NASA Elenin Coming

NASA Elenin Coming

 

[ PHOTO ( above ): April 15, 2011 Comet Elenin position and trajectory Earth dates ( click to enlarge ) ]

NASA Elenin Coming by, Concept Activity Research Vault

May 17, 2011 16:42:08 ( PST ) Updated ( May 16, 2011 11: 20 )

CALIFORNIA, Los Angeles – May 17, 2011 – After much controversy over a celestial body referred to as “Elenin,” said to be entering our solar system, NASA admits there is a ‘comet’ it calls “Elenin” that ‘is’ in-fact ‘coming very soon’ toward Earth that will simply go around our Sun and slingshott off into outerspace, however there seems to be a few missing pieces to the NASA public report.

The first ( 1st ) problem is the ‘planetary or solar body slingshot fly-by effect’, which NASA spacecraft have used for decades to ‘increase speed’ and consequently propel – ‘faster than we can engineer a rocket motor to do’ – satellites toward destinations using various forms of ’staring plane mosaic’ technology incorporated into ’electronic telemetry guidance systems’. Comet Elenin, will also be experiencing the ‘slingshot fly-by effect’, but with ‘no electronic telemetry guidance systems’ to guide it in any particular direction.

The second ( 2nd ) problem is NASA’s Jet Propulsion Laboratory ( JPL ) Near Earth Object ( NEO ) Program Office solar system plotting system ( see below ) pictures Elenin ’on a direct collision course’ with “Mercury” around May 21, 2011 but NASA reports ‘nothing publicly’ about Elenin colliding with, hitting or glancing off-of ”Mercury” so, you be the judge:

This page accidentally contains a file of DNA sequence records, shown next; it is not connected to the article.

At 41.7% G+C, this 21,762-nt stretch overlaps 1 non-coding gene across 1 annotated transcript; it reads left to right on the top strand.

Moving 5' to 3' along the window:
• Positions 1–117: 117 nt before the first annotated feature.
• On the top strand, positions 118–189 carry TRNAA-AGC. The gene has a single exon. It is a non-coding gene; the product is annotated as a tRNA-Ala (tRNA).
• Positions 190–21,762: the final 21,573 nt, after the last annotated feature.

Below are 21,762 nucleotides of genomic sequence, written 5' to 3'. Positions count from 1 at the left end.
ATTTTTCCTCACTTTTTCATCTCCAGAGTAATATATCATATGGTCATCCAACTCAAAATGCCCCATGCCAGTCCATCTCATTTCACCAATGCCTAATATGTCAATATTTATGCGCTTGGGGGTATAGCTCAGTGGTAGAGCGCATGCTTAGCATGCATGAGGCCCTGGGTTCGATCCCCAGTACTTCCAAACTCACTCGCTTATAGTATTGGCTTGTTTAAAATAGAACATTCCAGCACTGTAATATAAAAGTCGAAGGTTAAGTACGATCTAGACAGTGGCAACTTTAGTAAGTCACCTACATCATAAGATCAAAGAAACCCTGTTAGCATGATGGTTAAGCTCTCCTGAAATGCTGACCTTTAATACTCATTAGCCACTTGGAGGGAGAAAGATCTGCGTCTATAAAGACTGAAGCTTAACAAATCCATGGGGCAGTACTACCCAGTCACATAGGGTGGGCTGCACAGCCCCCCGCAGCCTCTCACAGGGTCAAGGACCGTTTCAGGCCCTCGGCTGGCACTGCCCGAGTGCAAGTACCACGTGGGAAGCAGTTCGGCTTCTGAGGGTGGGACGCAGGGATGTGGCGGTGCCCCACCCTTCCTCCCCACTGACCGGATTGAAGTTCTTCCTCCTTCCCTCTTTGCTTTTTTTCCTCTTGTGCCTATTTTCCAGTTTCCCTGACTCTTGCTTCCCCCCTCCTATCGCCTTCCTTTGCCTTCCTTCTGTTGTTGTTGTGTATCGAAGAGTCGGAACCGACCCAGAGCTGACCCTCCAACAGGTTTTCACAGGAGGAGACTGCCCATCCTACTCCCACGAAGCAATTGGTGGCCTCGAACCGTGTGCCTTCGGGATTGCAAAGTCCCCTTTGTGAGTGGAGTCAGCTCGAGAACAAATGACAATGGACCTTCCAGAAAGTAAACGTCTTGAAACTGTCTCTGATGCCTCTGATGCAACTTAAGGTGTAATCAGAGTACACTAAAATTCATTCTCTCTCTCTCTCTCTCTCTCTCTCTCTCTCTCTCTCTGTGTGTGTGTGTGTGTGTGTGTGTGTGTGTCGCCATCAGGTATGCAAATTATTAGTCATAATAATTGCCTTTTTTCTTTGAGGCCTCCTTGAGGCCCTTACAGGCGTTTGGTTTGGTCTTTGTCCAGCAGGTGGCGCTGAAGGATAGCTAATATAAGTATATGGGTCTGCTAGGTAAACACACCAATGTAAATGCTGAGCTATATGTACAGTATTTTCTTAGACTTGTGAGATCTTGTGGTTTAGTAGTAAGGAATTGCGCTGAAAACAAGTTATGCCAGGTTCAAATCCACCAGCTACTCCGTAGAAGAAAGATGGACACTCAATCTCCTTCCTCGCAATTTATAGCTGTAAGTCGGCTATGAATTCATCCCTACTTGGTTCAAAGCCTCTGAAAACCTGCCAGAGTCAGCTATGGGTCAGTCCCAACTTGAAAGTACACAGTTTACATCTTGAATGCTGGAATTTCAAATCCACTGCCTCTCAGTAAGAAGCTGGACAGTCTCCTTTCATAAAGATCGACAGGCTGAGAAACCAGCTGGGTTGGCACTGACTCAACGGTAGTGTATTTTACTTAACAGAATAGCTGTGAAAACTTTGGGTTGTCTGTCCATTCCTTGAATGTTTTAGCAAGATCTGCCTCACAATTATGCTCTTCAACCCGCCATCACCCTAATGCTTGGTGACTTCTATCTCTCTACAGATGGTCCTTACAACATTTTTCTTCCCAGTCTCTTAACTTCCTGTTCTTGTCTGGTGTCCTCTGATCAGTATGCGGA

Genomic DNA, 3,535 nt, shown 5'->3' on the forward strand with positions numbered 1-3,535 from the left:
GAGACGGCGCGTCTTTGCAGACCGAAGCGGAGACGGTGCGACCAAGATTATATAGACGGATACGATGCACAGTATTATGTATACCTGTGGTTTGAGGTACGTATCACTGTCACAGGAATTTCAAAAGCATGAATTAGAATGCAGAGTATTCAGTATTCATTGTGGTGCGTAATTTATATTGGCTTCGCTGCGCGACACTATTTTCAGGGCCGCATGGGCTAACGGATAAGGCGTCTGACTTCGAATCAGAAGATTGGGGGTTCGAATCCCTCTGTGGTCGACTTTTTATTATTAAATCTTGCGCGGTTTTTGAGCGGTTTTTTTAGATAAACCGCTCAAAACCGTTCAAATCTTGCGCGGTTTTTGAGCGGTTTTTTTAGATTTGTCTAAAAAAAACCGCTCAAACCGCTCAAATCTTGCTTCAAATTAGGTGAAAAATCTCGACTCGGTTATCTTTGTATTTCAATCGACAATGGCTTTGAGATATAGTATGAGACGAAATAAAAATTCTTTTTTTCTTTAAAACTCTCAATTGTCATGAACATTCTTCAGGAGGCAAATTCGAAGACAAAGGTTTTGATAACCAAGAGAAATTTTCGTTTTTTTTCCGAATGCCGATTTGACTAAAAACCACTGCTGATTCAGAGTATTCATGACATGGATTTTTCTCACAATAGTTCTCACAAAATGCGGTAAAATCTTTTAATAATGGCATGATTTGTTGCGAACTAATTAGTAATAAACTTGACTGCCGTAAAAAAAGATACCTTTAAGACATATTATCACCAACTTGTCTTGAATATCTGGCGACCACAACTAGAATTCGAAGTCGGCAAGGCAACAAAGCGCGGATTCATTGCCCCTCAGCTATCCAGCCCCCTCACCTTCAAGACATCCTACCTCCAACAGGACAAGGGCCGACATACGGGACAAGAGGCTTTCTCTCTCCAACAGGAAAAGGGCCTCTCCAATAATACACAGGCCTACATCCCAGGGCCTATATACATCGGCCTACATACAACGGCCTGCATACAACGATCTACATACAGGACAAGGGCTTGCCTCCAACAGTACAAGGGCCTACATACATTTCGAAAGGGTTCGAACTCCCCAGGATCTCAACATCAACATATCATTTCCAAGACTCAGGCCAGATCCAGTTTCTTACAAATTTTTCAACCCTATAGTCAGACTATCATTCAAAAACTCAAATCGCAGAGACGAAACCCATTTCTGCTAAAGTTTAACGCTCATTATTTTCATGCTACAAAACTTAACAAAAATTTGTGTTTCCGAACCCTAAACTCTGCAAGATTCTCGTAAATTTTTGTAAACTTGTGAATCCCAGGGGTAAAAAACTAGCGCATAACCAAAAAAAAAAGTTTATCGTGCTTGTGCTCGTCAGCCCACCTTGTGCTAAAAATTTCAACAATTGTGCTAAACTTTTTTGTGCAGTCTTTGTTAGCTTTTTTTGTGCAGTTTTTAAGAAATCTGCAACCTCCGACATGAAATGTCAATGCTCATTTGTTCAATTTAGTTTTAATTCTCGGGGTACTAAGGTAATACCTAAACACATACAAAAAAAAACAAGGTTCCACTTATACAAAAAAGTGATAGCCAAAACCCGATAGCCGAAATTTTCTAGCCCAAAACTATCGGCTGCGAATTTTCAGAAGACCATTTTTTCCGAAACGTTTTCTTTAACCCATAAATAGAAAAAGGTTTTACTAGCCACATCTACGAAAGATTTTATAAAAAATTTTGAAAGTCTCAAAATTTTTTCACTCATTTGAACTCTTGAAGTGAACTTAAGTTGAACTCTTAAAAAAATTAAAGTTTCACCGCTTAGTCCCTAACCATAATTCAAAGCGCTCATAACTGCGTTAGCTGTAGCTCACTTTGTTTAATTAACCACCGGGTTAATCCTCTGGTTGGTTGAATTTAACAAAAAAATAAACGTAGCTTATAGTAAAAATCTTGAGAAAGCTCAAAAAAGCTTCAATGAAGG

[ IMAGE ( above ): May 16, 2011 Elenin solar system slingshot pathway  ( NOTE: distance indicated from Earth ) – View #1 ( click to enlarge ) ]

[ IMAGE ( above ): May 16, 2011 Elenin solar system slingshot path to Mercury ( NOTE: distance indicated from Earth ) – View #2 ( click to enlarge ) ]

[ IMAGE ( above ): May 21, 2011 – Elenin solar system slingshot Mercury collision path ( NOTE: distance indicated from Earth ) – View #3 ( click to enlarge ) ]

NASA news ( below ) and NASA plots for May 16, 2011 do not appear to match NASA actual plots for May 21, 2011 ( above ) when looking at “Mercury.”

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Source: NASA Space.Com

Comet Elenin Trajectory 22,000,000 Miles Close To Earth

Don’t Fear Comet Headed Our Way — It’s A Wimp

May 10, 2011 6:37:23 PM ET Updated ( May 10, 2011 22:37:23 )

A comet first discovered just 6-months ago will be making a visit to the inner solar system soon, but don’t expect to be completely dazzled. This comet is a bit of a wimp, NASA says.

Comet Elenin ( also known, by its astronomical name: C/2010 X1 ), was first detected on December 10, 2010 in Lyubertsy, Russia by observer Leonid Elenin who found the comet while using the remote controlled ISON Observatory near Mayhill, New Mexico, USA.

At the time of its discovery, the comet was about 401,000,000 million miles from Earth.

Over the past 4-1/2 months, the comet has closed the distance to Earth’s vicinity as it makes its way closer to perihelion ( its closest point to the Sun ).

As of May 4, 2011 the Comet Elenin distance is about 170,000,000 million miles.

“That is what happens with these long-period comets that come in from way outside our planetary system,” said NASA Jet Propulsion Laboratory ( JPL located in Pasadena, California ) Near-Earth Object ( NEO ) Program Office Don Yeomans in a statement. “They make these long majestic speedy arcs through our solar system and sometimes put on a great show, but not Elenin; right now that comet looks kind of wimpy.”

The comet doesn’t offer much of a view and is quite dim to behold.